In ancient Greece, from as early as the fourth century BC, women adopted rouge to add a youthful flush to their lips and cheeks, daubing it onto the apples of the cheeks in a similar way to how we apply modern blusher. The rouge used by the Greeks was made from a host of natural substances, including seaweed and paederos, a root similar to alkanet, cultivated in central and southern Europe for its dye, which was extracted using oils and spirit of wine. Later, a red pigment called vermilion, created from the powdered mineral cinnabar, derived from red mercuric sulfide, was used to create a flush, but as with any mercury derivative, it would have been poisonous if used over a long period. Although makeup was worn, anything obvious was widely frowned upon, especially by the male elite who believed that a woman’s main role in life was to be virtuous and stay in the house and oversee its running. As the Greek philosopher Aristotle put it, As between the sexes, the male is by nature superior and the female inferior, the male ruler and the female subject.‚9
Although we might now think of cities as progressive places, it was the women of Athens who led the most restricted and controlled lives of all. Encouraged to stay inside, women were not only excluded from the outside world but from the whole political life of the city around them From the sixth to fourth centuries BC, women were excluded from property ownership, politics, law and war.‚10 They were not recognized as citizens with rights and consequently had to remain under the control and protection of a male relative who would decide when and whom they married. A government office even existed to regulate their public behavior.11 Every aspect of women’s lives was monitored and judged, so it’s little surprise that their use of makeup could be controversial. An exception to this rule was the hetaerae, or courtesans, who generally wore a lot more makeup and were, ironically, afforded more rights. They were also allowed to attend the symposia and control their own money. Interestingly, courtesans, professional mistresses, and prostitutes being afforded more freedom and power than other women (in addition to wearing more makeup) is a pattern that has repeated throughout the ages.
The Greek writer Xenophon’s Oeconomicus, a dialogue focusing on the subject of household management, clearly states the opinion that the use of rouge is dishonest, as it misrepresents a woman’s natural appearance:
“Would I then seem more worthy to be loved, ‚ I said, “as a partner in the body if I tried to offer you my body after concerning myself that it be healthy and strong, so that I would be really well complexioned, or if instead I smeared myself with vermilion, applied flesh color beneath my eyes, and then displayed myself to you and embraced you, all the while deceiving you and offering you the vermilion to see and touch instead of my own skin? ‚12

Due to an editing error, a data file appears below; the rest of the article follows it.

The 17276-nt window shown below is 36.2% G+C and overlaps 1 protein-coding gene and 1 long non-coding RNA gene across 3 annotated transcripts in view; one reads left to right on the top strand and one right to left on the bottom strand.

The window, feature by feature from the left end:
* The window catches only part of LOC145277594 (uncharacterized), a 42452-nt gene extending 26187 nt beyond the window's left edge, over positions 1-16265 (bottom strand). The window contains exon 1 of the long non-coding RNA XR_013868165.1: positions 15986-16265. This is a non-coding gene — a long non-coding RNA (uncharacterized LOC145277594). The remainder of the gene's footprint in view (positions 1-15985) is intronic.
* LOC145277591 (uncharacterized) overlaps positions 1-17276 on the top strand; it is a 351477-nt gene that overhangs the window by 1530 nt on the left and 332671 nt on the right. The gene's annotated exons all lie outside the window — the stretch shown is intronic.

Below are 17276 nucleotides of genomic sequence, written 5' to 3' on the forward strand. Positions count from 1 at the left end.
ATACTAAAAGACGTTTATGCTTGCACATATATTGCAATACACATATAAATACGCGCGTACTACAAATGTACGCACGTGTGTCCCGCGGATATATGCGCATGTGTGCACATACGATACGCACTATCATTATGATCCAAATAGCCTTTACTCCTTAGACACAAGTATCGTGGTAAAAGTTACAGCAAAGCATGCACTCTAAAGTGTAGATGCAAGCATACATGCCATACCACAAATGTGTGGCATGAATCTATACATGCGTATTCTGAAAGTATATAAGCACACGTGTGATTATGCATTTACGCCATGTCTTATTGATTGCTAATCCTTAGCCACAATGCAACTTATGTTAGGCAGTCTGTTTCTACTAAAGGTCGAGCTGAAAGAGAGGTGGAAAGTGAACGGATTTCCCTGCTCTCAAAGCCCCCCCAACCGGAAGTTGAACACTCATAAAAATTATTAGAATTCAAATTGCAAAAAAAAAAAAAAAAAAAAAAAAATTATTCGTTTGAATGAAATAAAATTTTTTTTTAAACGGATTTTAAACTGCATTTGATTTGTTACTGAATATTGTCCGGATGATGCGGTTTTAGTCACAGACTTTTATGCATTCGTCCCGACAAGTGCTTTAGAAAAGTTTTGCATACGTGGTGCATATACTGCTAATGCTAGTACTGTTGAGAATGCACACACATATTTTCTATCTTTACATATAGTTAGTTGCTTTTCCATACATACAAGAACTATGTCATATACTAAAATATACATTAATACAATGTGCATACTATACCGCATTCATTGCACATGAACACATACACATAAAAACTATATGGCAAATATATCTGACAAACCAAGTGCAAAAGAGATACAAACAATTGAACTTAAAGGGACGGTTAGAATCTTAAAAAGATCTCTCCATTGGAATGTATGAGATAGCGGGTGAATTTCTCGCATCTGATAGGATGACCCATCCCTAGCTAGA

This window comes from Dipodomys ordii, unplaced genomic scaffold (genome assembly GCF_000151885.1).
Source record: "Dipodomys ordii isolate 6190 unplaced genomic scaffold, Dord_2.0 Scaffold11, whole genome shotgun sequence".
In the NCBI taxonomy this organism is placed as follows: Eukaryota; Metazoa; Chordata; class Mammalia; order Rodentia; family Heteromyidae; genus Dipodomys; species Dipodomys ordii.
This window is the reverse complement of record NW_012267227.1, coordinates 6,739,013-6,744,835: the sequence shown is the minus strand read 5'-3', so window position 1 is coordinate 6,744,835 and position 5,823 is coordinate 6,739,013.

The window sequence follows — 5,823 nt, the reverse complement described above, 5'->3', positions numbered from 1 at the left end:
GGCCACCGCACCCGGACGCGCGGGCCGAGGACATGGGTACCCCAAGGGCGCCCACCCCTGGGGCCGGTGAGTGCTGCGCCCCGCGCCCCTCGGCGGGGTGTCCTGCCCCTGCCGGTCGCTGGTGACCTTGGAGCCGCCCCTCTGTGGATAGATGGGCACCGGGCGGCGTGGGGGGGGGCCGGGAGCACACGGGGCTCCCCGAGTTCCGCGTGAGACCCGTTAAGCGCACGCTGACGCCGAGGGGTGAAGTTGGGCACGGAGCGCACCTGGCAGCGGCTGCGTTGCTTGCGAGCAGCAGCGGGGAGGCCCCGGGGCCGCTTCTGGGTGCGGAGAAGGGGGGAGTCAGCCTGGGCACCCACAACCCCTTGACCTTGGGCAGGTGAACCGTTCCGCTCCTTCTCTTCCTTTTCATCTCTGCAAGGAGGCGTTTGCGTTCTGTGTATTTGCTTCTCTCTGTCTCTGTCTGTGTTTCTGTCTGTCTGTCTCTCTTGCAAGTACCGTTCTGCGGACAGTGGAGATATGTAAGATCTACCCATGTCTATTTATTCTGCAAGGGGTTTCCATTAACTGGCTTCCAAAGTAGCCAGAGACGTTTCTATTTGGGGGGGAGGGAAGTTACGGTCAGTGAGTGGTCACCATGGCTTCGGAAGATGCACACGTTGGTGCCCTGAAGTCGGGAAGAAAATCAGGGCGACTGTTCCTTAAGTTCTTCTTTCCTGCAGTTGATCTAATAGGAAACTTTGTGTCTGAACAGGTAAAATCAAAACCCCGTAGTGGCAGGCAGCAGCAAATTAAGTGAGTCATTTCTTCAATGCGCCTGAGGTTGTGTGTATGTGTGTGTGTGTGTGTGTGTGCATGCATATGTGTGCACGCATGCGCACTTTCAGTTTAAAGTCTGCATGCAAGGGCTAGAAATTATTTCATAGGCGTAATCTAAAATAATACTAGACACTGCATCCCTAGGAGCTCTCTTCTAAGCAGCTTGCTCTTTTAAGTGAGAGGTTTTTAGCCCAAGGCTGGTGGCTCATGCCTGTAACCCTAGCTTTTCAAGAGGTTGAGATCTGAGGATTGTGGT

Considering the lack of education and rights afforded to women in ancient Greece, it’s logical to find that everything written about makeup was recorded by men. But what might be startling was just how much men had to say about it. The sheer volume of words dedicated to the subject is quite something. Whether in poetry, prose, or letters, cosmetics crop up again and again. What’s more, makeup use is described, praised, or censured in great detail, proving how divisive a subject it was.
Of the men who wrote about makeup, the writings of Xenophon are key to our understanding of how the ancient Greeks painted their faces and later, the Roman poet and writer Ovid is equally important. Unlike Xenophon, Ovid was a rarity of the time in that he seemed to actually approve of the use of cosmetics. He admittedly stressed the need for women to be virtuous above all else, as a sort of moral disclaimer, but his didactic poem Medicamina Faciei Femineae (Female Cosmetics‚) contains a variety of recipes for skin treatments. Unlike some of the remedies advocated by Roman writer and philosopher Pliny the Elder, which included the attractive-sounding ingredients mouse dung and owls’ brains, Ovid’s recipes were likely to have been successful.13 Written in the second century AD, his instructional poem Ars Amatoria is wonderfully modern in the advice it offers on relationships (rather like an ancient dating manual), with the third volume giving extensive advice to women on the preparation and etiquette of cosmetic treatments, referring to the fact that women would know to use carmine to give yourself the rosy hue which Nature has denied you,‚14 and also mentioning rose and poppy petals as blush ingredients.
In spite of the mistrust and censure with which they were often regarded, cosmetics continued to be part of daily life, and were widely available throughout the Roman period. A huge variety of makeup containers (pyxides) containing cosmetics have been found by archaeologists some made from basic, inexpensive materials such as wood and glass, which would have held the makeup of the lower classes, to more ornate containers, made from precious metals, which would have been owned by the rich and noble classes. This suggests that makeup wasn’t a luxury and would have been worn by all women, rich or poor.